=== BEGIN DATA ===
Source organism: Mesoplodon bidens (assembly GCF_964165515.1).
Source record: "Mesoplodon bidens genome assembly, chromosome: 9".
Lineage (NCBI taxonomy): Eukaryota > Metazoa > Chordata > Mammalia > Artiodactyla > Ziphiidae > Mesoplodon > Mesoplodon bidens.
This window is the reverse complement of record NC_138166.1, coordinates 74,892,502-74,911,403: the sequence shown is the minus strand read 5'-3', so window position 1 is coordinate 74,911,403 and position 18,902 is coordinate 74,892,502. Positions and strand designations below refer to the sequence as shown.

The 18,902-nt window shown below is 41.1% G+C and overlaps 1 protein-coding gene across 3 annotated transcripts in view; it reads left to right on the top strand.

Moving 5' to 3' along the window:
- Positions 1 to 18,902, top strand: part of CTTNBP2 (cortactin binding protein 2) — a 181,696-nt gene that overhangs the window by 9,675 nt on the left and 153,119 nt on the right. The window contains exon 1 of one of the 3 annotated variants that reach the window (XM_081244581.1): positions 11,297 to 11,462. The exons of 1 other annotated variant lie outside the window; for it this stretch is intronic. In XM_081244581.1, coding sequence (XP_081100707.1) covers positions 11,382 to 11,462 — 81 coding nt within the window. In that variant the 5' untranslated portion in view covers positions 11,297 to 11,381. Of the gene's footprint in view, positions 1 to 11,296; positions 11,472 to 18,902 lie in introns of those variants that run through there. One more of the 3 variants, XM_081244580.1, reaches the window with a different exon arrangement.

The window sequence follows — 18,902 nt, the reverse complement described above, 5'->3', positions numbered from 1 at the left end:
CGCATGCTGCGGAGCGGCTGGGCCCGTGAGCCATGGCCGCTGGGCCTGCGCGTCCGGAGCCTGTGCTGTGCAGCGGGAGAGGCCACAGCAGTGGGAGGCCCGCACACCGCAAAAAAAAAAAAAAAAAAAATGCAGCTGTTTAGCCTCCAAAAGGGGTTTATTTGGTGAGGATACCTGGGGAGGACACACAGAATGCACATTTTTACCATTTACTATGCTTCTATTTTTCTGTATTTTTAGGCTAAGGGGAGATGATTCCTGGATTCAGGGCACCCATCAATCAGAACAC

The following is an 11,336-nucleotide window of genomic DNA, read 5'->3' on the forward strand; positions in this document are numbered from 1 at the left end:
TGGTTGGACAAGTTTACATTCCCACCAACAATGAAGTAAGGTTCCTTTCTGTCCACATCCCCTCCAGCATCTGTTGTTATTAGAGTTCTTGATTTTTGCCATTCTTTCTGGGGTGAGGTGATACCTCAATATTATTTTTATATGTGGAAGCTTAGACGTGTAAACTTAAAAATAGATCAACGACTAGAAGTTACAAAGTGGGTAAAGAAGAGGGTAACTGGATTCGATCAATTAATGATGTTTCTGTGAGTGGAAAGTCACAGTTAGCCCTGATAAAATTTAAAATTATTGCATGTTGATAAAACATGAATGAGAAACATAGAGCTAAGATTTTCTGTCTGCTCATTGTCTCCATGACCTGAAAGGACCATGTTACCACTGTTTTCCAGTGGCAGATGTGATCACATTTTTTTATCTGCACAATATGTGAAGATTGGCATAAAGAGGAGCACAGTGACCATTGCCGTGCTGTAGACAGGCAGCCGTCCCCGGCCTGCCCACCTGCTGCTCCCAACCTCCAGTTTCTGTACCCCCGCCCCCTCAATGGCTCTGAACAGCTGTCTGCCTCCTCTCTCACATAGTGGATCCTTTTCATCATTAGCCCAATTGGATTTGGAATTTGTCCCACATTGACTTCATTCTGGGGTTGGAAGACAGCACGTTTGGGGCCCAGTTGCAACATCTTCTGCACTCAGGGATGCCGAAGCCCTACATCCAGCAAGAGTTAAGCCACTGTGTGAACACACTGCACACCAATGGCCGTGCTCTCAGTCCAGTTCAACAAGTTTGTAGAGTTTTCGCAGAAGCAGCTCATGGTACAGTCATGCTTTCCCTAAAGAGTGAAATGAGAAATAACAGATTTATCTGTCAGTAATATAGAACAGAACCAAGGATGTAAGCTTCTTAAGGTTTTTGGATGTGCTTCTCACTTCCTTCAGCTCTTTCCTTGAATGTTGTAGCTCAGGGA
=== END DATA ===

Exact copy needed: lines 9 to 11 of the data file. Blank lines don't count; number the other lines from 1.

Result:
CGCATGCTGCGGAGCGGCTGGGCCCGTGAGCCATGGCCGCTGGGCCTGCGCGTCCGGAGCCTGTGCTGTGCAGCGGGAGAGGCCACAGCAGTGGGAGGCCCGCACACCGCAAAAAAAAAAAAAAAAAAAATGCAGCTGTTTAGCCTCCAAAAGGGGTTTATTTGGTGAGGATACCTGGGGAGGACACACAGAATGCACATTTTTACCATTTACTATGCTTCTATTTTTCTGTATTTTTAGGCTAAGGGGAGATGATTCCTGGATTCAGGGCACCCATCAATCAGAACAC

The following is an 11,336-nucleotide window of genomic DNA, read 5'->3' on the forward strand; positions in this document are numbered from 1 at the left end:
TGGTTGGACAAGTTTACATTCCCACCAACAATGAAGTAAGGTTCCTTTCTGTCCACATCCCCTCCAGCATCTGTTGTTATTAGAGTTCTTGATTTTTGCCATTCTTTCTGGGGTGAGGTGATACCTCAATATTATTTTTATATGTGGAAGCTTAGACGTGTAAACTTAAAAATAGATCAACGACTAGAAGTTACAAAGTGGGTAAAGAAGAGGGTAACTGGATTCGATCAATTAATGATGTTTCTGTGAGTGGAAAGTCACAGTTAGCCCTGATAAAATTTAAAATTATTGCATGTTGATAAAACATGAATGAGAAACATAGAGCTAAGATTTTCTGTCTGCTCATTGTCTCCATGACCTGAAAGGACCATGTTACCACTGTTTTCCAGTGGCAGATGTGATCACATTTTTTTATCTGCACAATATGTGAAGATTGGCATAAAGAGGAGCACAGTGACCATTGCCGTGCTGTAGACAGGCAGCCGTCCCCGGCCTGCCCACCTGCTGCTCCCAACCTCCAGTTTCTGTACCCCCGCCCCCTCAATGGCTCTGAACAGCTGTCTGCCTCCTCTCTCACATAGTGGATCCTTTTCATCATTAGCCCAATTGGATTTGGAATTTGTCCCACATTGACTTCATTCTGGGGTTGGAAGACAGCACGTTTGGGGCCCAGTTGCAACATCTTCTGCACTCAGGGATGCCGAAGCCCTACATCCAGCAAGAGTTAAGCCACTGTGTGAACACACTGCACACCAATGGCCGTGCTCTCAGTCCAGTTCAACAAGTTTGTAGAGTTTTCGCAGAAGCAGCTCATGGTACAGTCATGCTTTCCCTAAAGAGTGAAATGAGAAATAACAGATTTATCTGTCAGTAATATAGAACAGAACCAAGGATGTAAGCTTCTTAAGGTTTTTGGATGTGCTTCTCACTTCCTTCAGCTCTTTCCTTGAATGTTGTAGCTCAGGGA